life and work
Luginbühl grew up in Bern . Luginbühl met his first wife Greti Kläy at the trade school . The marriage followed in 1950; the marriage has two daughters. Luginbühl dedicated his stone figure Greti to Kläy, calling her the seated woman after the divorce in 1957. Since his apprenticeship as a sculptor, he worked as a freelance artist, partly together with his second wife Ursi, and their three sons, Brutus, Basil and Jwan, and their daughter Eva. He had a long and deep friendship with the Swiss artist Jean Tinguely . In 1950 and 1956 he received a federal art grant . Since 1965 he lived in Mötschwil on a farm that was converted into the Luginbühl Foundation's sculpture park.
He became known as an iron sculptor in the late 1950s. He was particularly impressed by his works, which he created from material that he found in scrap yards or disused industrial plants. The sculpture Slim Aggression was first presented in 1959 at the First Swiss Horticultural Exhibition G | 59 as part of the abstract, internationally recognized garden of the poet by Ernst Cramer . With the sculpture Tell (1966) Switzerland represented itself at the world exhibition in Montreal in 1967. He was a participant in documenta III in Kassel in 1964 and he was also represented as an artist at documenta 6 in 1977.
In 1968 he set up his Great Cyclops in front of the Kunsthalle Bern . Further movable giants made of iron are the atlas (1970), the scarab (1978), the frog (1986/87) and the twin (2003). The exhibition of his iron sculptures in the Reithalle cultural center (Bern) in 1989 received a great deal of attention .
Bernhard Luginbühl died shortly after his 82nd birthday on February 19, 2011.
There is a Luginbühl museum in the old slaughterhouse in Burgdorf .
Iron sculptures in public spaces
Two of his works are in Hamburg . His flat plastic made of industrial steel Kleiner Zyklop from 1967 was given its place of honor in front of the Hamburger Kunsthalle. His 25-ton iron sculpture port gate figure from 1981/1982, which looks like a dragonfly and was made from the rudder stock of a giant tanker, stands on the Johannisbollwerk flood protection system opposite the Swedish seaman's church.
Many works of art by Bernhard Luginbühl are on display in the Hotel de la Gare in Sugiez . This is based on Luginbühl's long-standing friendship with the owner Hans-Ueli Leisi. In December 2007 the “Bar des Artistes” opened in the same hotel, another platform for Bernhard Luginbühl. The Luginbühl family of artists now has a permanent exhibition and many of their works in the Hotel de la Gare.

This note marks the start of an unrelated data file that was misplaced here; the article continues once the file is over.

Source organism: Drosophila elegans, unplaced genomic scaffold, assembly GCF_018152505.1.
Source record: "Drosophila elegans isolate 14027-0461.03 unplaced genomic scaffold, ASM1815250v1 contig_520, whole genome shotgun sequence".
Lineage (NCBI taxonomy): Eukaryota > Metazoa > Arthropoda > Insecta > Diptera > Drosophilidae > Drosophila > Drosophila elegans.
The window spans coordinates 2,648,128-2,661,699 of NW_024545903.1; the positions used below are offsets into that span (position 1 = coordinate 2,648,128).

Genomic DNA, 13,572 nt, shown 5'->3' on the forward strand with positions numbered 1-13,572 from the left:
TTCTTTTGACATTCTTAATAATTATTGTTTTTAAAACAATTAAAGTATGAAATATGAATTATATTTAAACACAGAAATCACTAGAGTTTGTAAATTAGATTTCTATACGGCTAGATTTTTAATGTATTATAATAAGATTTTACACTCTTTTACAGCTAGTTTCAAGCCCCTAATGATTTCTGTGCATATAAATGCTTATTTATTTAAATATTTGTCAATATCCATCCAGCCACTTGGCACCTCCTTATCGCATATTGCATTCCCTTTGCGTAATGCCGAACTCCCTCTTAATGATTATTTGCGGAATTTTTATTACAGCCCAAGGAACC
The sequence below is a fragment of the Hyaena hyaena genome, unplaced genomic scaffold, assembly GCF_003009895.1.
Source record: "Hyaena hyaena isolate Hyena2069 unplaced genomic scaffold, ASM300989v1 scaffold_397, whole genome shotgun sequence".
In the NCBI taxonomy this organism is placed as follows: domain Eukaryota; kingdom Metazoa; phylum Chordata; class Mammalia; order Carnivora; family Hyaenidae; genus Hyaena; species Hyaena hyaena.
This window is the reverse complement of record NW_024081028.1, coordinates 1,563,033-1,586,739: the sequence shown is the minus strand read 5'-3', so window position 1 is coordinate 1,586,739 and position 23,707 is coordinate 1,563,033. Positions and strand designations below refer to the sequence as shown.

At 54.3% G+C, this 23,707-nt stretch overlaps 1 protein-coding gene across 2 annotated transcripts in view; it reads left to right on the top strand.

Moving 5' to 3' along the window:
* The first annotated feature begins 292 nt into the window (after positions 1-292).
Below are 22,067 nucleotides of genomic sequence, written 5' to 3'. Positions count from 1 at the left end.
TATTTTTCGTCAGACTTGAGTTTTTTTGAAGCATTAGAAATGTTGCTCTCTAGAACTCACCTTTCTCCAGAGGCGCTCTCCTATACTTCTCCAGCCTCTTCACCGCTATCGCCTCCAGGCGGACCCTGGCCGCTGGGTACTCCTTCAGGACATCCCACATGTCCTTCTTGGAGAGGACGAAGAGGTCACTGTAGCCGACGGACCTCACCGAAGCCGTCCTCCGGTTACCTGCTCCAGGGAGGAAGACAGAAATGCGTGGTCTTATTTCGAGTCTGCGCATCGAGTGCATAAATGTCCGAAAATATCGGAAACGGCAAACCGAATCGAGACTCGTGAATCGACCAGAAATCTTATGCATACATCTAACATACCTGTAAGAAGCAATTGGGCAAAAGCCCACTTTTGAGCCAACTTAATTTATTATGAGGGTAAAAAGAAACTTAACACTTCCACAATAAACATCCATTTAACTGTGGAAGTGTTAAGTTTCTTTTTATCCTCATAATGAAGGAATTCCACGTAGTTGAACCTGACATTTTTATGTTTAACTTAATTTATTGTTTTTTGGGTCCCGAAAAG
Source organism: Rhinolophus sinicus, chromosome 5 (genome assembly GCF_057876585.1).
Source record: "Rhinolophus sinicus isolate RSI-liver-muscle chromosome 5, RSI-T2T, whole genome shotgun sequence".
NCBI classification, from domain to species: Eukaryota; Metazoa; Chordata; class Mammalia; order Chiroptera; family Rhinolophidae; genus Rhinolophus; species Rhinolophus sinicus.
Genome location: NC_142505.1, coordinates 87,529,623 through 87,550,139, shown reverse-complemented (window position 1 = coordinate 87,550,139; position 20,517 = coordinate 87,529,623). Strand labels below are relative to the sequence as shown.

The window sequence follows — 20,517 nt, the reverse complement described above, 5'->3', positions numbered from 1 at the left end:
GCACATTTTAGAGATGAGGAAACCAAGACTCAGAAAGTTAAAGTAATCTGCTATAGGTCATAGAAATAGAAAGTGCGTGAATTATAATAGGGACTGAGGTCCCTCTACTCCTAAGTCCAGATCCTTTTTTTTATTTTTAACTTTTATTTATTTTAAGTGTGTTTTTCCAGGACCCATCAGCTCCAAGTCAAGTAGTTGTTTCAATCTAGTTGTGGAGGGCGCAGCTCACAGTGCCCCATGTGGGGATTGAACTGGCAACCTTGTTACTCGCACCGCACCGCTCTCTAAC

He began his spectacular cremation campaigns in 1976 on the Allmend in Bern . He let the huge wooden structure Zorn go up in flames, accompanied by music and fireworks as well as eating and drinking parties. The Berlin Zorn burned in 1981 in Berlin-Kreuzberg and the Last Zorn in 1983 in Burgdorf . On the occasion of his 70th birthday on Zurich's Sechseläutenplatz , he was allowed to burn down the figure of the fire wheel . On Millennium New Year's Eve , he burned the 24-meter-long and 10-meter-high plastic Silvester on the Gurten , a work that 10 people had worked on for a year. He burned the Stansstader kite on August 1, 2002 on Lake Lucerne .
Luginbühl also worked as a film director. He directed the animated film Drama of the Lonely Dog (1967), the documentary Kleiner Emmentalfilm (1970) and the portrait film The Artist Adolf Wölfli (1977). His work was documented by Fredi M. Murer in the film Bernhard Luginbühl (1966) and in the video Bernhard Luginbühl II (1989) by Peter Guyer.
Sculpture on the Oldenburgerring, Oldenburg (1992–1993)
Saurians , Stuttgart (1982–1984)
Signal , Mont Vully (2002)
- Jochen Hesse, The Popular Artist. The example Bernhard Luginühl , Bern, Lang, 2008, ISBN 978-3-03910-979-1 .
- Heidi Häfeli (Ed.): JT diary notes by Bernhard Luginbühl or a recipe for onion fish soup, no 2. Museum Jean Tinguely, Basel 2003, ISBN 3-7165-1325-3 .
- Jochen Hesse: Bernhard Luginbühl. Catalog of works for the sculptures 1947–2002. (= Oeuvre catalogs of Swiss artists. Volume 21). Scheidegger and Spiess, Zurich 2003, ISBN 3-85881-153-X .
- Marianne Aebersold: Bernhard Luginbühl. The prints 1945–1996. Hatje, Ostfildern-Ruit 1996, ISBN 3-7757-0630-5 .
- Udo Weilacher: «The Poet's Garden». In: Visionary Gardens. The modern landscapes by Ernst Cramer. Birkhäuser, Basel / Berlin / Boston 2001, ISBN 3-7643-6568-4 , pp. 106–119.
- Publications by and about Bernhard Luginbühl in the Helveticat catalog of the Swiss National Library
- Literature by and about Bernhard Luginbühl in the catalog of the German National Library
- Tobia Bezzola: Luginbühl, Bernhard. In: Sikart
- Matthias Frehner: Luginbühl, Bernhard. In: Historical Lexicon of Switzerland .
- Bernhard Luginbühl on g26.ch ( Memento from July 14, 2011 in the Internet Archive )
- Materials by and about Bernhard Luginbühl in the documenta archive
- Bernhard-Luginbühl's website
- The Bernese iron sculptor Bernhard Luginbühl is no longer. ( Memento from March 3, 2011 in the Internet Archive ) In: Die Südostschweiz . February 20, 2011, accessed February 20, 2011.
- Silver Spirit. Inauguration of the Luginbühl iron sculpture “Silver Ghost” in front of the ETH. ( Memento of December 24, 2004 in the Internet Archive ) In: ETH Life. March 9, 2004.
|ALTERNATIVE NAMES||Luginbühl, Hans Bernhard|
|BRIEF DESCRIPTION||Swiss artist|
|DATE OF BIRTH||February 16, 1929|
|PLACE OF BIRTH||Bern|
|DATE OF DEATH||February 19, 2011|
|Place of death||Langnau in the Emmental|